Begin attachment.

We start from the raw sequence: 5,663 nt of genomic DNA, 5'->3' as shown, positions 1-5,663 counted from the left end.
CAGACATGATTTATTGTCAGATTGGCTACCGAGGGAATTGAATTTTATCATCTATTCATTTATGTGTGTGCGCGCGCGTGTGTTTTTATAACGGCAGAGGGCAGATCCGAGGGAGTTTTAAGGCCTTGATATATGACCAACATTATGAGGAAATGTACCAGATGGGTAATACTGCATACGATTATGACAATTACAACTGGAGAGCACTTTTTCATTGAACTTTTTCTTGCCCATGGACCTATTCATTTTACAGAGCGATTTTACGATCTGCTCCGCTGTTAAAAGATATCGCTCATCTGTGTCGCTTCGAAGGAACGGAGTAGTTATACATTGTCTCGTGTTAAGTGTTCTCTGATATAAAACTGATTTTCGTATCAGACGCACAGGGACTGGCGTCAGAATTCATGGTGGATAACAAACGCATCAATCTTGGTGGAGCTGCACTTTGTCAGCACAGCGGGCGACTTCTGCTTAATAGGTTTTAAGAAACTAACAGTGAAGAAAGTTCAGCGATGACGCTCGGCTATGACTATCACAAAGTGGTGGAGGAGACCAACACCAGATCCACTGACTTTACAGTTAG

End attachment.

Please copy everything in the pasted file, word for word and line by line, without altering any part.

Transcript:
We start from the raw sequence: 5,663 nt of genomic DNA, 5'->3' as shown, positions 1-5,663 counted from the left end.
CAGACATGATTTATTGTCAGATTGGCTACCGAGGGAATTGAATTTTATCATCTATTCATTTATGTGTGTGCGCGCGCGTGTGTTTTTATAACGGCAGAGGGCAGATCCGAGGGAGTTTTAAGGCCTTGATATATGACCAACATTATGAGGAAATGTACCAGATGGGTAATACTGCATACGATTATGACAATTACAACTGGAGAGCACTTTTTCATTGAACTTTTTCTTGCCCATGGACCTATTCATTTTACAGAGCGATTTTACGATCTGCTCCGCTGTTAAAAGATATCGCTCATCTGTGTCGCTTCGAAGGAACGGAGTAGTTATACATTGTCTCGTGTTAAGTGTTCTCTGATATAAAACTGATTTTCGTATCAGACGCACAGGGACTGGCGTCAGAATTCATGGTGGATAACAAACGCATCAATCTTGGTGGAGCTGCACTTTGTCAGCACAGCGGGCGACTTCTGCTTAATAGGTTTTAAGAAACTAACAGTGAAGAAAGTTCAGCGATGACGCTCGGCTATGACTATCACAAAGTGGTGGAGGAGACCAACACCAGATCCACTGACTTTACAGTTAG